“Substance use issues pose an enormous risk to the health, safety and productivity of American workers.”
~ Pamela Hyde, Administrator of the U.S. Substance Abuse and Mental Health Services Administration (SAMHSA)
The stereotype that substance abusers are jobless and homeless is inaccurate. In fact, SAMSHA estimates that 75% of people with a diagnosable alcohol or drug-related disorder are actually employed. But the flipside is this – because almost 1 in 10 US workers has a Substance Use Disorder (HUD), there is a critical need for greater understanding and treatment resources.
After examining data from more than 111,000 adult US workers between the ages of 18 and 64, SAMHSA discovered that 9.5% engaged in heavy drinking or illicit drug use within the past 30 days.
What Industries are Most at-risk of Substance Abuse?
Here are the occupations where substance abuse is the highest:
Heavy drinking –
- Mining – 5% (Interestingly, mining had one of the lowest rates of illicit drug use.)
- Construction – 5%
- Food service and accommodations – 8%
- Arts, recreation, and entertainment – 5%
- Utilities – 3%
Illicit drug use –
- Food service and accommodations – 1% – nearly 1 in 5
- Arts, recreation, and entertainment – 7%
- Management – 1%
- Information – 7%
- Construction – 6%
In total, food service and accommodations, construction, and arts, recreation, and entertainment had the highest rates of any past-month substance abuse.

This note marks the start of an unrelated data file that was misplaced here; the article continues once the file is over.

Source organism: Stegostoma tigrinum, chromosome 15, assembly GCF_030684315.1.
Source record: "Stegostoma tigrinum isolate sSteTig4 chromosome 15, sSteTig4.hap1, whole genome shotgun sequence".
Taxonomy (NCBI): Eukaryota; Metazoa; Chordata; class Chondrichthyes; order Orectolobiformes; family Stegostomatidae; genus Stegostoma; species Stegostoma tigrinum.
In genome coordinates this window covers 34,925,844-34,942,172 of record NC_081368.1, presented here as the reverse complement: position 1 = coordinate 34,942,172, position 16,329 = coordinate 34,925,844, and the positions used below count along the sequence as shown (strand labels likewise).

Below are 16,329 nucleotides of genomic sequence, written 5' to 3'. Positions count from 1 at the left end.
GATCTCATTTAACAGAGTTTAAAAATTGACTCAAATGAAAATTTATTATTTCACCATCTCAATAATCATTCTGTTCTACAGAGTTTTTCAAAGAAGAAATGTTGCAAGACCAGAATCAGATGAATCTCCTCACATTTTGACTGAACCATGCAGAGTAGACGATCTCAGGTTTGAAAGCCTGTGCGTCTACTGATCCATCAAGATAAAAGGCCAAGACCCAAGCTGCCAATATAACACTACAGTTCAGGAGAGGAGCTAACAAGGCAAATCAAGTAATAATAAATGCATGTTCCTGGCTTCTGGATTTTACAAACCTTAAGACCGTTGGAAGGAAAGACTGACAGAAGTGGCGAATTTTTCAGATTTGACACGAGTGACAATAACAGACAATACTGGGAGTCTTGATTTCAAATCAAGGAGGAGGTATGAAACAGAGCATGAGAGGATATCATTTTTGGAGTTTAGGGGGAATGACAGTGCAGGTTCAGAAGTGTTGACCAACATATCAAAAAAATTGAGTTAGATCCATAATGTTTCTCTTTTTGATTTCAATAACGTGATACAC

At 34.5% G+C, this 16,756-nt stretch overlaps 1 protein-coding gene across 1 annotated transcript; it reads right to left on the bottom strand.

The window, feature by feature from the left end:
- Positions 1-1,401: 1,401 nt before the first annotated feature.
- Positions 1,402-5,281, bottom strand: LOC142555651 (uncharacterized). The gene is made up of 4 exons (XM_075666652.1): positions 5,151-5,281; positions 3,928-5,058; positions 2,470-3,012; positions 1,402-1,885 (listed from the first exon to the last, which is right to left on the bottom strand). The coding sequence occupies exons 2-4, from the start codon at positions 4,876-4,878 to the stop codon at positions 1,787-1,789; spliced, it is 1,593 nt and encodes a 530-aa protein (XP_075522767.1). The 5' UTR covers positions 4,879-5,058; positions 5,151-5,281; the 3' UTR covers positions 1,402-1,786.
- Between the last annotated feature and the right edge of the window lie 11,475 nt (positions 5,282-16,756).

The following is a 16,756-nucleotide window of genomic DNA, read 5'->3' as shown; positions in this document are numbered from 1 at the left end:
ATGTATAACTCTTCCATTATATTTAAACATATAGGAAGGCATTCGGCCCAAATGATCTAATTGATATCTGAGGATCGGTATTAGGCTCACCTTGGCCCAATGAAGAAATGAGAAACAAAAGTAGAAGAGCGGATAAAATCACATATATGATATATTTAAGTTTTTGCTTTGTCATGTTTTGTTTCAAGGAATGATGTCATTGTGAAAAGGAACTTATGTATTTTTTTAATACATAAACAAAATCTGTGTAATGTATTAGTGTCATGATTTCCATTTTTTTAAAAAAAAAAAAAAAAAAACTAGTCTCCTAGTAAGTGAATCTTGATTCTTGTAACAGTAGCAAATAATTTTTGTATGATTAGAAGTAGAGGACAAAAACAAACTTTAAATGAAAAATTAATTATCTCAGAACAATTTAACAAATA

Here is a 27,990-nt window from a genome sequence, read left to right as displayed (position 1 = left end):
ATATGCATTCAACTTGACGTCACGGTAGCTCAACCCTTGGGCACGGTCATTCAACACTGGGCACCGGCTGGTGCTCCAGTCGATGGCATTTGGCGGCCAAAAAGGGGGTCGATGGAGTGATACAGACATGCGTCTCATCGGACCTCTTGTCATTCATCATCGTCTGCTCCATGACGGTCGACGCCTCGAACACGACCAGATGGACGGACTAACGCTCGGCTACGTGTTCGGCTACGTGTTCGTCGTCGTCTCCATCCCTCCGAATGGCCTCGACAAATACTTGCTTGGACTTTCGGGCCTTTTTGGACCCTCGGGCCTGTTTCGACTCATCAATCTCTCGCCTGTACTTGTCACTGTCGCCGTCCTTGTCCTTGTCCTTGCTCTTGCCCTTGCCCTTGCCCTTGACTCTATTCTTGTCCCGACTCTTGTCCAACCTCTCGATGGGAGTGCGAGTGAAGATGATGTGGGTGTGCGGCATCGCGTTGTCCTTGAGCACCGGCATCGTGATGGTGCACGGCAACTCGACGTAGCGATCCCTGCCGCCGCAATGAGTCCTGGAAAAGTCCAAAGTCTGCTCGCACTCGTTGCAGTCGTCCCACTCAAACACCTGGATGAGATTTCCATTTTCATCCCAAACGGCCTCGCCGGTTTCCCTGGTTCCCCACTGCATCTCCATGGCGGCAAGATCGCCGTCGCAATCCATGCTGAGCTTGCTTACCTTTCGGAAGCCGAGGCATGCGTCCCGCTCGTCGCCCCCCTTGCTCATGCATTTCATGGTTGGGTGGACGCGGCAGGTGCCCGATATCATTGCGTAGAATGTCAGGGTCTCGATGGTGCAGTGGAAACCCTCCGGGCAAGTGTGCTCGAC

On the other hand, the industries with the lowest rates of substance abuse were:
- Education – 5%
- Health care and social assistance – 7%
- Public administration – 2%
While that may sound encouraging, think of it another way – more than 1 in 20 teachers, doctors, dentists, pharmacists, and health care workers have a drinking or drug disorder. Now, think of the average school or hospital, you will have a better idea of the scope of the problem.
What Does All This Mean?
If you suspect that someone you care about has an addictive disorder, don’t let the fact that they have a job fool you. Look for other warning signs. Try to convince them to get help.
If YOU are the substance abuser, don’t deceive yourself. It’s impossible to feed an addiction and still maintain the rest of your life forever. Eventually, there will be a reckoning.
If you are an employer, your company policies can help combat this very real public health menace. As Administrator Hyde says, “By developing and actively promoting workplace programs such as Employee Assistance Programs for helping employees deal with substance use problems, employers can significantly improve the health, well-being, and productivity of their employees.”
It only makes good business sense.
Lasting Recovery – “Where Wellness Begins…”